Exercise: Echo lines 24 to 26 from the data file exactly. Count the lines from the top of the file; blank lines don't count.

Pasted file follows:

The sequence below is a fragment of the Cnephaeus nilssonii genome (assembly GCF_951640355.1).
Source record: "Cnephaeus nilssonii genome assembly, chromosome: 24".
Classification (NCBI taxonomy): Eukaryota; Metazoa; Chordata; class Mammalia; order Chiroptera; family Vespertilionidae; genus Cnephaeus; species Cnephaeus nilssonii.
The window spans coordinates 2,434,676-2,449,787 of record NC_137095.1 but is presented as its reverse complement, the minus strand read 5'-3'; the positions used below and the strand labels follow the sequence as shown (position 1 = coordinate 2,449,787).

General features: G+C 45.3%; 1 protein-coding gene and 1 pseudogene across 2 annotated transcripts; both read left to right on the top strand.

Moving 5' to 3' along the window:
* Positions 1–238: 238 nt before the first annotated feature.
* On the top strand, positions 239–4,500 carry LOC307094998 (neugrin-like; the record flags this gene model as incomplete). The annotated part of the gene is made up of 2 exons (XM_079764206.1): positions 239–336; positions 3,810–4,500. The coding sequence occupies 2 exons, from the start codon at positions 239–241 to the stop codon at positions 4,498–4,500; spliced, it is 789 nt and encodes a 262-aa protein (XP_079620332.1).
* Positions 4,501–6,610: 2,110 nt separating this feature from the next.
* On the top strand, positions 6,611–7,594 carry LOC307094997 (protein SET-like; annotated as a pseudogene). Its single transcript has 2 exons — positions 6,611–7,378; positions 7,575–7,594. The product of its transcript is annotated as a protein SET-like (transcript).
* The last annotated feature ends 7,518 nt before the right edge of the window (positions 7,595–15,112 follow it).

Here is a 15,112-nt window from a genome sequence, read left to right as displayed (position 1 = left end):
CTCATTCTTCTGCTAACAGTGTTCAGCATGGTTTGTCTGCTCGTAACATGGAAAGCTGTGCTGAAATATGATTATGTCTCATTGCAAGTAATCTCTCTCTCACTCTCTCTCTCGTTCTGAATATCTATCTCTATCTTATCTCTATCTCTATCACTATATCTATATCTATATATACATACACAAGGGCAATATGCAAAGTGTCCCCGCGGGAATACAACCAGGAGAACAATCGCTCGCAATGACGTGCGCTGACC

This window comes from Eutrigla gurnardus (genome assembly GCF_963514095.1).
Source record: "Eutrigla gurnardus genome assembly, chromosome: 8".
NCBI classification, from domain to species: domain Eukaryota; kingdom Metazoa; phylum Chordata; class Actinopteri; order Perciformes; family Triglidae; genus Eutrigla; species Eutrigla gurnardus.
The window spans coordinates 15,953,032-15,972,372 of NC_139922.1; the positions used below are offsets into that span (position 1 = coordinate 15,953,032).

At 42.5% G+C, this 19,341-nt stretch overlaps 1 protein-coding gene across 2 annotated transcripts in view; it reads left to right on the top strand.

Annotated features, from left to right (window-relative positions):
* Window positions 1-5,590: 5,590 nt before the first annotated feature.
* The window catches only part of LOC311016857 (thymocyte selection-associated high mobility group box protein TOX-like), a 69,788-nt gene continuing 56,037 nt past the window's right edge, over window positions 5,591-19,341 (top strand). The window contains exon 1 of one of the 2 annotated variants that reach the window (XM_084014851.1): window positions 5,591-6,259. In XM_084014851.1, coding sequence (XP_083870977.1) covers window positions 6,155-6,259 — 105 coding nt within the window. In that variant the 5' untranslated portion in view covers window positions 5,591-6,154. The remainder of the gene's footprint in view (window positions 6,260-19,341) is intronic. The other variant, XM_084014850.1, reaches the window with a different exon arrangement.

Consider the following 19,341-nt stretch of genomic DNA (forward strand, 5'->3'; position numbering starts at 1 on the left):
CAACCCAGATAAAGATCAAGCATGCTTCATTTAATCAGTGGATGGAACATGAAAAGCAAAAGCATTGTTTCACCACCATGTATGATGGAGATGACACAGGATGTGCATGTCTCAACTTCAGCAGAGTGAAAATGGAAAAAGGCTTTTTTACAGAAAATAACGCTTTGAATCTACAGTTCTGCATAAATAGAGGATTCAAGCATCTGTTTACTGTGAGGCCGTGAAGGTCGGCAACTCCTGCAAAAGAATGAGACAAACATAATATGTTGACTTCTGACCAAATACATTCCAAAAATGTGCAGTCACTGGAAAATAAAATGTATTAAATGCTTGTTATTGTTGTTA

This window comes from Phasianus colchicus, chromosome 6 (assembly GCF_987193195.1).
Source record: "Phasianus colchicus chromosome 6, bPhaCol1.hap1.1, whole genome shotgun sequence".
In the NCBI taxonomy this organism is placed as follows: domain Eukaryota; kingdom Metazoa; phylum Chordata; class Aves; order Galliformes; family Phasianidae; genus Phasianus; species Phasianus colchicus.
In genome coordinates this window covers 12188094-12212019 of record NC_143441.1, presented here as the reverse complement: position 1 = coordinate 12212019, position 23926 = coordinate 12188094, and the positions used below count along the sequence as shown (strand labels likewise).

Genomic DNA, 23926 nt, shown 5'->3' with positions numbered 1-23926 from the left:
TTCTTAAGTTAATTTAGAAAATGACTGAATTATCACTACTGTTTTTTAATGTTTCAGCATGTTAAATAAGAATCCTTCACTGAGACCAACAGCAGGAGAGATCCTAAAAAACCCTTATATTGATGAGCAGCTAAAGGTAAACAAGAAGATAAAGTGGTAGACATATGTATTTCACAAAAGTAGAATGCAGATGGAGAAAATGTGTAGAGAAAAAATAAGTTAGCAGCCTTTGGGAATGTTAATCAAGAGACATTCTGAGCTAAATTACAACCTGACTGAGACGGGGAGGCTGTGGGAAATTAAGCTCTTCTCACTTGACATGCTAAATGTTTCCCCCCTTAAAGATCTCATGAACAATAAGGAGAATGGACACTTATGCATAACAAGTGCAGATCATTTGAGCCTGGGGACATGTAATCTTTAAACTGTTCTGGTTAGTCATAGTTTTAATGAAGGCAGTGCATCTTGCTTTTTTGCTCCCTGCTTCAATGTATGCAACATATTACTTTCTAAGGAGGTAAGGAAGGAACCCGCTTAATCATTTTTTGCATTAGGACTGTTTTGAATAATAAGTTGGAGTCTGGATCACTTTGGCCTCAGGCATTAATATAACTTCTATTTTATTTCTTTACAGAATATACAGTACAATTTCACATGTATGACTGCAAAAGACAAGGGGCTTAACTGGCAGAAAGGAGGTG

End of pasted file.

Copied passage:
This window comes from Phasianus colchicus, chromosome 6 (assembly GCF_987193195.1).
Source record: "Phasianus colchicus chromosome 6, bPhaCol1.hap1.1, whole genome shotgun sequence".
In the NCBI taxonomy this organism is placed as follows: domain Eukaryota; kingdom Metazoa; phylum Chordata; class Aves; order Galliformes; family Phasianidae; genus Phasianus; species Phasianus colchicus.